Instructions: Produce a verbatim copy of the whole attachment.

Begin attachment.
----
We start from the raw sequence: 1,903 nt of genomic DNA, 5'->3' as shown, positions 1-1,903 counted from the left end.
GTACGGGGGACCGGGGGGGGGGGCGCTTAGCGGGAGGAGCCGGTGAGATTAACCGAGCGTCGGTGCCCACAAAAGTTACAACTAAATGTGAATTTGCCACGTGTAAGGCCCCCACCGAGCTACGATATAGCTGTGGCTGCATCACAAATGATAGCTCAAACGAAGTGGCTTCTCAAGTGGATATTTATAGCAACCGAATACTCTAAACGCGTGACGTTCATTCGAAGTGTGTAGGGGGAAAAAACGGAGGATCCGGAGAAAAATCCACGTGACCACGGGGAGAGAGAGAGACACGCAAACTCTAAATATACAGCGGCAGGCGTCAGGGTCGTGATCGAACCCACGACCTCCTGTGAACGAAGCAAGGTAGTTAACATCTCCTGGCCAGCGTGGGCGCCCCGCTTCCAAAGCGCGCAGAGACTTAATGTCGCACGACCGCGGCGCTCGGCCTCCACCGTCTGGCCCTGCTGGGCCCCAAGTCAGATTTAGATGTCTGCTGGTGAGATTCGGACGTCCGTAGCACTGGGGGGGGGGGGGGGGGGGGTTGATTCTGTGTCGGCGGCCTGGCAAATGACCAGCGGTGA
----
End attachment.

We start from the raw sequence: 1,903 nt of genomic DNA, 5'->3' as shown, positions 1-1,903 counted from the left end.
GTACGGGGGACCGGGGGGGGGGGCGCTTAGCGGGAGGAGCCGGTGAGATTAACCGAGCGTCGGTGCCCACAAAAGTTACAACTAAATGTGAATTTGCCACGTGTAAGGCCCCCACCGAGCTACGATATAGCTGTGGCTGCATCACAAATGATAGCTCAAACGAAGTGGCTTCTCAAGTGGATATTTATAGCAACCGAATACTCTAAACGCGTGACGTTCATTCGAAGTGTGTAGGGGGAAAAAACGGAGGATCCGGAGAAAAATCCACGTGACCACGGGGAGAGAGAGAGACACGCAAACTCTAAATATACAGCGGCAGGCGTCAGGGTCGTGATCGAACCCACGACCTCCTGTGAACGAAGCAAGGTAGTTAACATCTCCTGGCCAGCGTGGGCGCCCCGCTTCCAAAGCGCGCAGAGACTTAATGTCGCACGACCGCGGCGCTCGGCCTCCACCGTCTGGCCCTGCTGGGCCCCAAGTCAGATTTAGATGTCTGCTGGTGAGATTCGGACGTCCGTAGCACTGGGGGGGGGGGGGGGGGGGGTTGATTCTGTGTCGGCGGCCTGGCAAATGACCAGCGGTGA